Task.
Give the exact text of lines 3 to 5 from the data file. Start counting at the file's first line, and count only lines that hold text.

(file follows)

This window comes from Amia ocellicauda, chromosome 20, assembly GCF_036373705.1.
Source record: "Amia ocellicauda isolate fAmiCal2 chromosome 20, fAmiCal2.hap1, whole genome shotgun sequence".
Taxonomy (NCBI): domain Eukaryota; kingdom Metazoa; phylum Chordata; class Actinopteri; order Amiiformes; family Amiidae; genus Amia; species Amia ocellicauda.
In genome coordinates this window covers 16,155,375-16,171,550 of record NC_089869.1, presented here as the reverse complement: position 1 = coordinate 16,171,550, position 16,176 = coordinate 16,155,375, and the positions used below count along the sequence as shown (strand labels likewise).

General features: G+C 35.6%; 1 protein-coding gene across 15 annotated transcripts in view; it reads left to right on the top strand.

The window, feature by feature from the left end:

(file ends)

Taxonomy (NCBI): domain Eukaryota; kingdom Metazoa; phylum Chordata; class Actinopteri; order Amiiformes; family Amiidae; genus Amia; species Amia ocellicauda.
In genome coordinates this window covers 16,155,375-16,171,550 of record NC_089869.1, presented here as the reverse complement: position 1 = coordinate 16,171,550, position 16,176 = coordinate 16,155,375, and the positions used below count along the sequence as shown (strand labels likewise).

General features: G+C 35.6%; 1 protein-coding gene across 15 annotated transcripts in view; it reads left to right on the top strand.